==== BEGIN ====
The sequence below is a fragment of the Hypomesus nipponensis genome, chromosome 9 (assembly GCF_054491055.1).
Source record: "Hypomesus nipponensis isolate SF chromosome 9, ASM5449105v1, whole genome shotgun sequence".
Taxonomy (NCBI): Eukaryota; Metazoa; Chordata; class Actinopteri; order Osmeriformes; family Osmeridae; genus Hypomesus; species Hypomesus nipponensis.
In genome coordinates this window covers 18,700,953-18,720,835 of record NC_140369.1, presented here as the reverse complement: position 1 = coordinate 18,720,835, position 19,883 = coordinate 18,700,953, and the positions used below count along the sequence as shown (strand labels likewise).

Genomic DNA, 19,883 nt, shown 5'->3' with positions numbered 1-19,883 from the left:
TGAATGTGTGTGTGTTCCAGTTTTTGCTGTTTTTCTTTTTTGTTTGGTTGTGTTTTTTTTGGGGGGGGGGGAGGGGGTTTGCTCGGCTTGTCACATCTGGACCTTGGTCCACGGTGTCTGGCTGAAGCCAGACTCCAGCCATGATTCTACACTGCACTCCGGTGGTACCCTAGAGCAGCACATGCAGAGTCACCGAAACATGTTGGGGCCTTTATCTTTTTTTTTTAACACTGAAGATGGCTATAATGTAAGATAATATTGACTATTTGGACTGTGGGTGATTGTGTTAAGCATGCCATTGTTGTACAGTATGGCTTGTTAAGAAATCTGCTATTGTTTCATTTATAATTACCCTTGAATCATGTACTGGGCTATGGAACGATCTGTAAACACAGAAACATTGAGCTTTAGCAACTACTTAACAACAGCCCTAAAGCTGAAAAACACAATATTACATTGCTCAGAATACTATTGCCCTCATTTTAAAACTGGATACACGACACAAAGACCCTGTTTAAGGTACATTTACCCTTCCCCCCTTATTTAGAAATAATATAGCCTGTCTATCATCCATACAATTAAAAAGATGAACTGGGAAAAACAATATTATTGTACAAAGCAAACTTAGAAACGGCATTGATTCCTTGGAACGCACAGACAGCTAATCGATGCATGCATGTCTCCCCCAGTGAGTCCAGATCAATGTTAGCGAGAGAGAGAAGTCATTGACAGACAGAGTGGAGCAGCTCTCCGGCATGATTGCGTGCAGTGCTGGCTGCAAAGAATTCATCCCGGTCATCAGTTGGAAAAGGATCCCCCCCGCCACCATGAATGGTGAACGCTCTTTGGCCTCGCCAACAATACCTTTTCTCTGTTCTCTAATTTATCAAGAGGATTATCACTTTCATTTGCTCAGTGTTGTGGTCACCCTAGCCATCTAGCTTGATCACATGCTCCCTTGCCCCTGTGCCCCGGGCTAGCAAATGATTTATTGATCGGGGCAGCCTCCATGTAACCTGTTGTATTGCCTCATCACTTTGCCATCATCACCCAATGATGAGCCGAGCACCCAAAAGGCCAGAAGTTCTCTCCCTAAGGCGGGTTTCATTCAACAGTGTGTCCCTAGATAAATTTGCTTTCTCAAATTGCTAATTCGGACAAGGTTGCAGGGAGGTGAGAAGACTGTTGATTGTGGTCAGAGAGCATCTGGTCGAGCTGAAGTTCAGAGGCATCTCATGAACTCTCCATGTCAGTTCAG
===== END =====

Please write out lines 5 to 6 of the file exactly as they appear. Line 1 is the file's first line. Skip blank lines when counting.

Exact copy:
Genomic DNA, 19,883 nt, shown 5'->3' with positions numbered 1-19,883 from the left:
TGAATGTGTGTGTGTTCCAGTTTTTGCTGTTTTTCTTTTTTGTTTGGTTGTGTTTTTTTTGGGGGGGGGGGAGGGGGTTTGCTCGGCTTGTCACATCTGGACCTTGGTCCACGGTGTCTGGCTGAAGCCAGACTCCAGCCATGATTCTACACTGCACTCCGGTGGTACCCTAGAGCAGCACATGCAGAGTCACCGAAACATGTTGGGGCCTTTATCTTTTTTTTTTAACACTGAAGATGGCTATAATGTAAGATAATATTGACTATTTGGACTGTGGGTGATTGTGTTAAGCATGCCATTGTTGTACAGTATGGCTTGTTAAGAAATCTGCTATTGTTTCATTTATAATTACCCTTGAATCATGTACTGGGCTATGGAACGATCTGTAAACACAGAAACATTGAGCTTTAGCAACTACTTAACAACAGCCCTAAAGCTGAAAAACACAATATTACATTGCTCAGAATACTATTGCCCTCATTTTAAAACTGGATACACGACACAAAGACCCTGTTTAAGGTACATTTACCCTTCCCCCCTTATTTAGAAATAATATAGCCTGTCTATCATCCATACAATTAAAAAGATGAACTGGGAAAAACAATATTATTGTACAAAGCAAACTTAGAAACGGCATTGATTCCTTGGAACGCACAGACAGCTAATCGATGCATGCATGTCTCCCCCAGTGAGTCCAGATCAATGTTAGCGAGAGAGAGAAGTCATTGACAGACAGAGTGGAGCAGCTCTCCGGCATGATTGCGTGCAGTGCTGGCTGCAAAGAATTCATCCCGGTCATCAGTTGGAAAAGGATCCCCCCCGCCACCATGAATGGTGAACGCTCTTTGGCCTCGCCAACAATACCTTTTCTCTGTTCTCTAATTTATCAAGAGGATTATCACTTTCATTTGCTCAGTGTTGTGGTCACCCTAGCCATCTAGCTTGATCACATGCTCCCTTGCCCCTGTGCCCCGGGCTAGCAAATGATTTATTGATCGGGGCAGCCTCCATGTAACCTGTTGTATTGCCTCATCACTTTGCCATCATCACCCAATGATGAGCCGAGCACCCAAAAGGCCAGAAGTTCTCTCCCTAAGGCGGGTTTCATTCAACAGTGTGTCCCTAGATAAATTTGCTTTCTCAAATTGCTAATTCGGACAAGGTTGCAGGGAGGTGAGAAGACTGTTGATTGTGGTCAGAGAGCATCTGGTCGAGCTGAAGTTCAGAGGCATCTCATGAACTCTCCATGTCAGTTCAG